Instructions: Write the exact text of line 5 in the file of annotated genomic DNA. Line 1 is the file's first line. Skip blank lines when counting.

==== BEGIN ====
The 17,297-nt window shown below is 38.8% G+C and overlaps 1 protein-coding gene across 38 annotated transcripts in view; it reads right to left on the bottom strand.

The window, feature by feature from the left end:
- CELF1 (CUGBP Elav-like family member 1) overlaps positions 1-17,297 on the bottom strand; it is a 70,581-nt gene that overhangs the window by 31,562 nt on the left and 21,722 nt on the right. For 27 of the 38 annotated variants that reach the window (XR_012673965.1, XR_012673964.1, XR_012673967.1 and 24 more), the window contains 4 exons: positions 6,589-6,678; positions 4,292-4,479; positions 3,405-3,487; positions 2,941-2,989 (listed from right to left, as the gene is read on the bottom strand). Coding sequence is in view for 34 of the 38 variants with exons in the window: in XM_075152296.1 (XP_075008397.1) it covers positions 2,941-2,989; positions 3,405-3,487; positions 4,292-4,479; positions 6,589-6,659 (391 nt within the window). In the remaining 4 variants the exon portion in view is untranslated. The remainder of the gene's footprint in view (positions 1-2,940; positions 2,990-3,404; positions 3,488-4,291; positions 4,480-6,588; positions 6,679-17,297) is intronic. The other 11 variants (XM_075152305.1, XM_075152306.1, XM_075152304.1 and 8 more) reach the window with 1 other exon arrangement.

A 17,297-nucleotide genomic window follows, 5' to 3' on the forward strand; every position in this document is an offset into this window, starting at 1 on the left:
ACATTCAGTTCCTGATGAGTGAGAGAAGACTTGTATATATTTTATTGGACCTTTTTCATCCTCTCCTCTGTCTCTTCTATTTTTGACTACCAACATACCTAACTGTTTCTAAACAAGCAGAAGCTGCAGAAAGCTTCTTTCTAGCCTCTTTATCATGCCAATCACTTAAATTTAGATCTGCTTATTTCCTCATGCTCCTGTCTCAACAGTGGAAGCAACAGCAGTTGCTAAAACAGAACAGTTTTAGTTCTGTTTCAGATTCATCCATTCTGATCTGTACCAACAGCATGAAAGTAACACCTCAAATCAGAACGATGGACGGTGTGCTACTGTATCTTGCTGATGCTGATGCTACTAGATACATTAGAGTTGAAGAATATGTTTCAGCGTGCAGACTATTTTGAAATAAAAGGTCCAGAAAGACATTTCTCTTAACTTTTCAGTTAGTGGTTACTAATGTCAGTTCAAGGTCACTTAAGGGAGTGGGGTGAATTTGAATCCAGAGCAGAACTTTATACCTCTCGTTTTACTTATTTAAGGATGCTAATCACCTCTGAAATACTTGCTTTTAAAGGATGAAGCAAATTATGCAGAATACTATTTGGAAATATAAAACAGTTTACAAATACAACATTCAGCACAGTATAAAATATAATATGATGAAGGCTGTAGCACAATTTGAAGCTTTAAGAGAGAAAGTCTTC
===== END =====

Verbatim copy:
ACATTCAGTTCCTGATGAGTGAGAGAAGACTTGTATATATTTTATTGGACCTTTTTCATCCTCTCCTCTGTCTCTTCTATTTTTGACTACCAACATACCTAACTGTTTCTAAACAAGCAGAAGCTGCAGAAAGCTTCTTTCTAGCCTCTTTATCATGCCAATCACTTAAATTTAGATCTGCTTATTTCCTCATGCTCCTGTCTCAACAGTGGAAGCAACAGCAGTTGCTAAAACAGAACAGTTTTAGTTCTGTTTCAGATTCATCCATTCTGATCTGTACCAACAGCATGAAAGTAACACCTCAAATCAGAACGATGGACGGTGTGCTACTGTATCTTGCTGATGCTGATGCTACTAGATACATTAGAGTTGAAGAATATGTTTCAGCGTGCAGACTATTTTGAAATAAAAGGTCCAGAAAGACATTTCTCTTAACTTTTCAGTTAGTGGTTACTAATGTCAGTTCAAGGTCACTTAAGGGAGTGGGGTGAATTTGAATCCAGAGCAGAACTTTATACCTCTCGTTTTACTTATTTAAGGATGCTAATCACCTCTGAAATACTTGCTTTTAAAGGATGAAGCAAATTATGCAGAATACTATTTGGAAATATAAAACAGTTTACAAATACAACATTCAGCACAGTATAAAATATAATATGATGAAGGCTGTAGCACAATTTGAAGCTTTAAGAGAGAAAGTCTTC